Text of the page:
Hello darkness, my old friend
I’ve come to talk with you again
Because a vision softly creeping
Left its seeds while I was sleeping
And the vision that was planted in my brain
Within the sound of silence
– Sound of Silence
Simon & Garfunkel
The silence around here is the hardest thing. Morning noon and night for the past eight years he was with us. Then poof, he’s gone. We lie and say we’ll never put ourselves through this again, though of course we will, because we have in the past. We’re predictable that way. We don’t want to learn to live without the companionship of a dog, especially one as sweet as Chester, who maybe more than any of our other pups pegged the sweetness meter.
October 2015. One trip to the shelter in Palmer, AK is all it took. He was a year old then, surrendered to the shelter by his prior companions who left a note with the reasons why, “Chester is overly rambunctious with small children and he charges guests at the front door.” Oh my! 😮 OK, so we don’t have children, and so far as charging the front door goes, well, caveat house guests I guess!
HW & I performed a few basic temperament tests in the off leash area outside the shelter, agreed he was a fine beast, completed the adoption paperwork and in that moment he became a member of the Nibbe tribe. He seemed grateful to be leaving the shelter and headed home with us to Anchorage. We learned a few months later when we had cause to have Chester X-rayed that he’d been shot! A small BB-sized object was evident on the image. The vet told us it’s not uncommon to have pieces of buckshot, or whatever the hell it was, meander around inside an animal its entire life. Most of the time, she said, it’s not a cause for concern.
It became a badge of honor for Chester. Often times he’d try to extract sympathy from our friends, “Did you know I’ve been shot?!” Structurally, he was a long dog, a hybrid mix of Labrador, Husky and, our vet suspected, maybe a little Basset Hound too, given his front feet, especially the right one, turned outward. He had a gorgeous coat and a lot of it. I used to joke while clutching a handful of fur at his nape that you could fit two dogs inside here! I feel horrible now that I ever called him “mutant,” which I did. Not once in eight years did we give him a bath, his coat performed that well. He didn’t stink. Which never ceased to amaze me. HW recalls that one time when he got a coat “blowout” the groomer bathed him, but that was it. The adoption clause specified a certain amount of time to return an animal to avoid buyer’s remorse. His first night with us I was in the kitchen to fetch something, and when I returned to the living room I saw him up on the couch with HW, his head resting comfortably on her lap. As if he knew he was in a probationary period, he looked at me with those plaintive eyes, “Am I a keeper?”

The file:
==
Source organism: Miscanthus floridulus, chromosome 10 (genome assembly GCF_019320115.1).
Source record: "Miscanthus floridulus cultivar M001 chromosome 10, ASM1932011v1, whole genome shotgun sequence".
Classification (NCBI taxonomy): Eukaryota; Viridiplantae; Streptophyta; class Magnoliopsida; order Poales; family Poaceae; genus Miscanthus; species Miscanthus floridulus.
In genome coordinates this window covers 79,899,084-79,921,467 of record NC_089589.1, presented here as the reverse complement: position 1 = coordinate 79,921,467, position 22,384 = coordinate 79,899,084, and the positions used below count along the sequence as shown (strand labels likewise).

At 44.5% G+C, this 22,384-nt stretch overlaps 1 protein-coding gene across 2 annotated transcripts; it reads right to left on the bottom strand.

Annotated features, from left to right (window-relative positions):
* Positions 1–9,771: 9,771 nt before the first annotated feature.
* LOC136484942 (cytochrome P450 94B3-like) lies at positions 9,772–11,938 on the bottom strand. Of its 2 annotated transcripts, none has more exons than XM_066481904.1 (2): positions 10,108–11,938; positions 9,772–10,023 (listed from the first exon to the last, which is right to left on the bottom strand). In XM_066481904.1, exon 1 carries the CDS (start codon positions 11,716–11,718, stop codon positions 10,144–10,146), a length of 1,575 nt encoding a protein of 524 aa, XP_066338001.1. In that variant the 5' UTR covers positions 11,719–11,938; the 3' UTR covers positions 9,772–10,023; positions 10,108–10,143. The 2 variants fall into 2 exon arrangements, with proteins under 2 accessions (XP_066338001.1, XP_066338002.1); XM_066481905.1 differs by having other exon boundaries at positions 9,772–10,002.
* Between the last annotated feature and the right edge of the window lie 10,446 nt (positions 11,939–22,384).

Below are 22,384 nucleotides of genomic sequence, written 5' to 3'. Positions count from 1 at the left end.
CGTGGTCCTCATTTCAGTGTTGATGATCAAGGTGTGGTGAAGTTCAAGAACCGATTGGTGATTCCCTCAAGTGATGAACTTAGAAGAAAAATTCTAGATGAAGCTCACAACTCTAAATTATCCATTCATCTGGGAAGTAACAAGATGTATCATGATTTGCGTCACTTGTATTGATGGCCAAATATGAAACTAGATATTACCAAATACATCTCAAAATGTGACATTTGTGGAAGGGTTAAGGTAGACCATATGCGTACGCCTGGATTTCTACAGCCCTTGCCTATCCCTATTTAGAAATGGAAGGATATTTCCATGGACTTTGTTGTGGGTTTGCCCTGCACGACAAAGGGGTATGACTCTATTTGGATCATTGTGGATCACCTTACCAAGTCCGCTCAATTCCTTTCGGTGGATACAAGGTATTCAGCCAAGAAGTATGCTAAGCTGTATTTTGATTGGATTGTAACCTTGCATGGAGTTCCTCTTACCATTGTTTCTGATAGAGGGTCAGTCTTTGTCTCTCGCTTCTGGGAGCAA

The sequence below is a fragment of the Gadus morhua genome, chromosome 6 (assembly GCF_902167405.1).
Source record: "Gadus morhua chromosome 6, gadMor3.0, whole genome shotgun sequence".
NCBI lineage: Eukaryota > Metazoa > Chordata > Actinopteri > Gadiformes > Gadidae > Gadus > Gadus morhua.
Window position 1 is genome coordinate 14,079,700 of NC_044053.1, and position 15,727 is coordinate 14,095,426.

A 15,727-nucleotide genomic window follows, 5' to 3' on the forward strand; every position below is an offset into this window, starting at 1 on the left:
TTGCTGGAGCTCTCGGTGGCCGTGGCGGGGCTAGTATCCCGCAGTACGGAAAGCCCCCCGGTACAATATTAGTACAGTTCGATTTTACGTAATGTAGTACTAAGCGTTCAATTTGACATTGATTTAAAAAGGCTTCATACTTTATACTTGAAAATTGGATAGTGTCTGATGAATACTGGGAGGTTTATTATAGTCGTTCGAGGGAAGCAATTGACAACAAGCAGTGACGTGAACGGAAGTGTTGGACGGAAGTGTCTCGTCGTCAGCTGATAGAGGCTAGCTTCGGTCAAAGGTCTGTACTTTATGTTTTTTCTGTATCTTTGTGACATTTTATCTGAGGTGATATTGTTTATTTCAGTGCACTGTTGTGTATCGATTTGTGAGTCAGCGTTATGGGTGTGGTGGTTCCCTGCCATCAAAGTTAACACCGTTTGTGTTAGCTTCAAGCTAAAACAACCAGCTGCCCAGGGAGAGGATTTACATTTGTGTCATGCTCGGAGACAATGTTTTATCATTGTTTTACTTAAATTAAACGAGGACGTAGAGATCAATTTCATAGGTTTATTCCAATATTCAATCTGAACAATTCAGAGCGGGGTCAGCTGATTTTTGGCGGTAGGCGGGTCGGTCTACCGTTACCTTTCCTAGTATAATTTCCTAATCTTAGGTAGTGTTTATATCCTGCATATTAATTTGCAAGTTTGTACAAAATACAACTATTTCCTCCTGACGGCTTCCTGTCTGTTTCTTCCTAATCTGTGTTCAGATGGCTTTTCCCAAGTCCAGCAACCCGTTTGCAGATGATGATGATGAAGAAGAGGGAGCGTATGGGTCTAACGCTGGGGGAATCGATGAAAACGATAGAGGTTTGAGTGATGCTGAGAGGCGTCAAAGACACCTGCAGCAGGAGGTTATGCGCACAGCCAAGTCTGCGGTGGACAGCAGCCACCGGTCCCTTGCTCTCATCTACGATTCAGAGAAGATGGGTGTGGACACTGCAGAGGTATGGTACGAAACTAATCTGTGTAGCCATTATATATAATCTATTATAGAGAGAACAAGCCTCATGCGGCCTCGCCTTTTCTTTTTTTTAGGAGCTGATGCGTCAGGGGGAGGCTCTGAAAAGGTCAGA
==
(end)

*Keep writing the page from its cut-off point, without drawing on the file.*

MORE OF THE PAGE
From that point on he was family. Hardly a day passed in the ensuing eight years without either myself or HW, usually both of us, getting outside for a long walk or hike with Chester. In all the ways a good dog can enrich our lives, getting us out of the house and moving has to be at the top of the list. He wasn’t a particularly high energy dog, though like all our dogs he was always eager to go, no matter where it was. In the low mountains around Anchorage he could soar up and down mountainsides chasing ground squirrels with the best of ’em. Which is another thing that amazed me about him. He didn’t have the body form or the apparent strength and agility well suited for high-performance running up and down big hills. But I guess Chester didn’t get the memo